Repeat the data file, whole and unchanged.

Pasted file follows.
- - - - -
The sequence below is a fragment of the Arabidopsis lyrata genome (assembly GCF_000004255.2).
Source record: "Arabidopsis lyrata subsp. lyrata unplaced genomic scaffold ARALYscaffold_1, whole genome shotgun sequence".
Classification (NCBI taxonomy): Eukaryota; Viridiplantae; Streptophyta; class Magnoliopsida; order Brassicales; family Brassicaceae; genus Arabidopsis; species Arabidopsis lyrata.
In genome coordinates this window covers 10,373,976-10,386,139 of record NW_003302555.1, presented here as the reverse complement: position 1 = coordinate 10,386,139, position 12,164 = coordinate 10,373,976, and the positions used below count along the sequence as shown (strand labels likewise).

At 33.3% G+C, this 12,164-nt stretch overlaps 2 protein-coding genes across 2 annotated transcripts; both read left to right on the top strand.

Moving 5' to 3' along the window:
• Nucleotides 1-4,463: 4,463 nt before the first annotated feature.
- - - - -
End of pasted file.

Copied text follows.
The sequence below is a fragment of the Arabidopsis lyrata genome (assembly GCF_000004255.2).
Source record: "Arabidopsis lyrata subsp. lyrata unplaced genomic scaffold ARALYscaffold_1, whole genome shotgun sequence".
Classification (NCBI taxonomy): Eukaryota; Viridiplantae; Streptophyta; class Magnoliopsida; order Brassicales; family Brassicaceae; genus Arabidopsis; species Arabidopsis lyrata.
In genome coordinates this window covers 10,373,976-10,386,139 of record NW_003302555.1, presented here as the reverse complement: position 1 = coordinate 10,386,139, position 12,164 = coordinate 10,373,976, and the positions used below count along the sequence as shown (strand labels likewise).

At 33.3% G+C, this 12,164-nt stretch overlaps 2 protein-coding genes across 2 annotated transcripts; both read left to right on the top strand.

Moving 5' to 3' along the window:
• Nucleotides 1-4,463: 4,463 nt before the first annotated feature.